The purpose of this ramp 39 is to force upwardly the ladder-like end 3 of the band when the same is inserted into the aperture 33 inside the housing. During this insertion, the central portion of every rung 7 engages the lower surface of the resilient tongue 35 and flex it up as is shown in FIG. 4 while the portion of the ladder-like construction which is forward, rides on the upwardly slopping ramp surface 41. As soon as one rung 7 has passed beyong the resilient tongue 35, the thin edge 37 of this tongue returns into its relaxed position where it engages into the opening 13 which is forwardly edged by the one rung 7. Of course, this engagement is repeated while the ladder-like end 3 of the band is pushed into the housing 17.
In the embodiment shown in FIGS. 1 to 6, it is seen that the rear transverse wall 29 also has a through aperture 47 located just above the top ramp surface 41 to serve as an outlet passage for the band when it is necessary to push it further into the housing 19 to prevent it from being too loose around the wrist.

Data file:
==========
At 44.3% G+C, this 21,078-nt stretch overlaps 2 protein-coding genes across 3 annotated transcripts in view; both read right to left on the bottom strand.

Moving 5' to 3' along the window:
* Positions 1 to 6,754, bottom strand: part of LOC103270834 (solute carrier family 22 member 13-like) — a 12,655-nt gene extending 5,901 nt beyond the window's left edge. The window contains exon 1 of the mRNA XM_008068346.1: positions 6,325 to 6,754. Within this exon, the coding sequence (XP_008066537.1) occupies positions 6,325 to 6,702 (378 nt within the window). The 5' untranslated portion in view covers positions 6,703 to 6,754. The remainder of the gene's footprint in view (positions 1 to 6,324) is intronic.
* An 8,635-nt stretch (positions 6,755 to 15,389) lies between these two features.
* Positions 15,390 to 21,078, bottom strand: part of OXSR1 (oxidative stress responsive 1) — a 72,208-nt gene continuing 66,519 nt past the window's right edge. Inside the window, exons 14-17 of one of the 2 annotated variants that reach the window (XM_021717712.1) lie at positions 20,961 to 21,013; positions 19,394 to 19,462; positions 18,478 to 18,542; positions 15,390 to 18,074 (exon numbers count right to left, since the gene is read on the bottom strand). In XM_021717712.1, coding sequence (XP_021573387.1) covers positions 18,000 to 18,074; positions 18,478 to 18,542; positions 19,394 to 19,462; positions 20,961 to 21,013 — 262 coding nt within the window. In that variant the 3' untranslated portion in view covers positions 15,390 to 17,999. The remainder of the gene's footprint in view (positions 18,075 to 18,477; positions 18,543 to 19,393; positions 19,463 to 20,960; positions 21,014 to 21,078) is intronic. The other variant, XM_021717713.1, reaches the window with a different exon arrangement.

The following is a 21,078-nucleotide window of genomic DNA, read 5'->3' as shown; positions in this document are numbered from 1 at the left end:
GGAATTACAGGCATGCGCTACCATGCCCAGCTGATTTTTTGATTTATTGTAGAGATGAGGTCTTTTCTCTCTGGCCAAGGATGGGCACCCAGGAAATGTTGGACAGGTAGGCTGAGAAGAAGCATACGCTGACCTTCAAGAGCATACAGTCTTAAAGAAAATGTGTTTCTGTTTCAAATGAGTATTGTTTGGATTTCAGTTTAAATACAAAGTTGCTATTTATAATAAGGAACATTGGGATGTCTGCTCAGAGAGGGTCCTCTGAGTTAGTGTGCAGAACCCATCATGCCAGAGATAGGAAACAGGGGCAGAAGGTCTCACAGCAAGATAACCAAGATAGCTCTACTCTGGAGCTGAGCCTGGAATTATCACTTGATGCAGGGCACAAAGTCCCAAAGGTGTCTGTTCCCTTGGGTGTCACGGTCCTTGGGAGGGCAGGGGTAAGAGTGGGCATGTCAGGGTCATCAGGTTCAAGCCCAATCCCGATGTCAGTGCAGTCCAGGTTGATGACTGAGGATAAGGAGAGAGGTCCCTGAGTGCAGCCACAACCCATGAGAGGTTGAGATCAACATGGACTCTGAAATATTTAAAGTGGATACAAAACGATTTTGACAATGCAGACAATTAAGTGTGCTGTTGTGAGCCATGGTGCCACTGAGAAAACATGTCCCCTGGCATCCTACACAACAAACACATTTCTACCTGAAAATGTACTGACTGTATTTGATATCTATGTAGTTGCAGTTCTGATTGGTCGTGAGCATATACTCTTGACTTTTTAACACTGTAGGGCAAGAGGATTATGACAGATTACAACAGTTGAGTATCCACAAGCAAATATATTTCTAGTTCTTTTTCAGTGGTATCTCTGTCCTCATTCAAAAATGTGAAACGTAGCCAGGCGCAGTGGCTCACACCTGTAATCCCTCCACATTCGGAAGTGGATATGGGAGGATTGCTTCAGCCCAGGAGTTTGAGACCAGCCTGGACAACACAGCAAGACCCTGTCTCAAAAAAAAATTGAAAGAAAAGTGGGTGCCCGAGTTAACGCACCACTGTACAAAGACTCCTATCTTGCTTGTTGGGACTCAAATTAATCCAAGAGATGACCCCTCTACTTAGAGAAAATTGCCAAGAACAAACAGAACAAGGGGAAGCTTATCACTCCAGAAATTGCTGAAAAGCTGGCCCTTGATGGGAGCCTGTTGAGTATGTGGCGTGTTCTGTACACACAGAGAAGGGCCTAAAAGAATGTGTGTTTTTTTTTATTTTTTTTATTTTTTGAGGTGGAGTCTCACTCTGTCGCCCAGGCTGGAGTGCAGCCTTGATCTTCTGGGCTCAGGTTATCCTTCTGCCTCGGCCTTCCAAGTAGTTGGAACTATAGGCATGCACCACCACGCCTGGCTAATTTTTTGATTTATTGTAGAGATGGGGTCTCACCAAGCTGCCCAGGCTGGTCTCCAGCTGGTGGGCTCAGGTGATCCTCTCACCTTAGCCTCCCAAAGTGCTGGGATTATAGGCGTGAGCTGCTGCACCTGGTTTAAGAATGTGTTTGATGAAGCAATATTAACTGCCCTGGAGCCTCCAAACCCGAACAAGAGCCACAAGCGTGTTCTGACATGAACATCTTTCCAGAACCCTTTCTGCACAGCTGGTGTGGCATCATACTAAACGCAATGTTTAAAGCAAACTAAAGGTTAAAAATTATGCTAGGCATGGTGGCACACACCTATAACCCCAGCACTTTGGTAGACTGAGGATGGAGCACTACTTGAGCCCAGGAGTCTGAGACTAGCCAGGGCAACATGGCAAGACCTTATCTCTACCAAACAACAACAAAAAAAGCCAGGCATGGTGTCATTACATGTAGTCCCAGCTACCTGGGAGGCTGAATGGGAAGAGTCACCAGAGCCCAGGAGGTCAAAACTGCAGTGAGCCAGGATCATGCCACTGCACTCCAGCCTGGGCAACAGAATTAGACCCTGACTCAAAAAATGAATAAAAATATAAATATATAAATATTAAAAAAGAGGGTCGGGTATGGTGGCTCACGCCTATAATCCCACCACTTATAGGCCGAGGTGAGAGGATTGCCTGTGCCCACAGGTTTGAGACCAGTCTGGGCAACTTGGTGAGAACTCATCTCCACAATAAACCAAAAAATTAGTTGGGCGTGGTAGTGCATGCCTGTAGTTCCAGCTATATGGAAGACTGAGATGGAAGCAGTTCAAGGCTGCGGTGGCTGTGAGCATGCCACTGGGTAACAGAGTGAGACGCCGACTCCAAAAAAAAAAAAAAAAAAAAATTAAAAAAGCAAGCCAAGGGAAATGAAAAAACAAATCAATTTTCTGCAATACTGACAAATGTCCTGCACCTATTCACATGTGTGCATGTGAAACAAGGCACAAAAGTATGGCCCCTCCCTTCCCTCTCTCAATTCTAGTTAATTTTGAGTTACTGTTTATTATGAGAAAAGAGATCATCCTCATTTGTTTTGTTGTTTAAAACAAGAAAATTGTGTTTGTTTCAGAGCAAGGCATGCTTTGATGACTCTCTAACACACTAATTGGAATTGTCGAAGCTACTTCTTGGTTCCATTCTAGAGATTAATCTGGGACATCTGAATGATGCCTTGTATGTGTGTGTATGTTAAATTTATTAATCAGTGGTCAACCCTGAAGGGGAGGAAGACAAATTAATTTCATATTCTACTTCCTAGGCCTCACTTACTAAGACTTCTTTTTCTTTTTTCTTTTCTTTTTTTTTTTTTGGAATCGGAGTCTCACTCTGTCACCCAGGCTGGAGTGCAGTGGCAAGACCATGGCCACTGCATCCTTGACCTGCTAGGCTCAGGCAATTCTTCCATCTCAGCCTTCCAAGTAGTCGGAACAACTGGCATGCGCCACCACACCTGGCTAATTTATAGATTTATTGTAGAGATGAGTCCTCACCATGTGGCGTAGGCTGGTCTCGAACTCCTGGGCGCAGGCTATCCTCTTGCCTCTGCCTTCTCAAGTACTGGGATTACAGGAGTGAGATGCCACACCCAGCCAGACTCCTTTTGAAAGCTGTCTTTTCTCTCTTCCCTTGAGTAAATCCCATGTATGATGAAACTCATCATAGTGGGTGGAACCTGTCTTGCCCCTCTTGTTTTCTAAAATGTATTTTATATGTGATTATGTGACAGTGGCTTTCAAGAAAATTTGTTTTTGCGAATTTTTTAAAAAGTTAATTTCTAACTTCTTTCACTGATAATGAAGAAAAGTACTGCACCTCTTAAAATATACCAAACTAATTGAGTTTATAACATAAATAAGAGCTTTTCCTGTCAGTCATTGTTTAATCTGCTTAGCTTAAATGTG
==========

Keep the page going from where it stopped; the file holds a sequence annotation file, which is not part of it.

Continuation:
A main advantage of the ramp 39 is that it makes tampering of the bracelet with a small blade 49 (see FIG. 6), very difficult not to say impossible. Indeed, as can be seen in FIG. 6, any attempt at pulling the ladder-like end 3 of the band out of the housing while lifting the tongue 35 with the blade 49 inserted into the aperture 33, will be unsuccessful because, due to the ramp 39 case, every rung 7' extending forward the thin edge 37 of the tongue 39 will always move above the tongue 35 and thus remain locked.
In order to further enhance security, the bracelet may be provided with an integral block 47 depending from the top wall 31 and extending downwardly at the short distance from the front transversal 27 to define with it a rung locking chamber 49. The block 47 has a lower end surface 51 terminating short of the upper surface of the tongue 35, as is best shown in FIGS. 3 to 6.
This block 47 has three basic purposes.
The first purpose of this block 47 is to act as a "stopper" for the tongue 35, if someone tries to flex it up with a curved blade in such a manner as to tentatively allow disengagement of the rung 7. Indeed, the block 47 gives enough room under the tongue 35 to let every rung 7 pass but will cause the ladder-like end of the band to jam because of a lack of free space, if, in addition to the ladder-like end, a blade 59 is also inserted through the opening 33.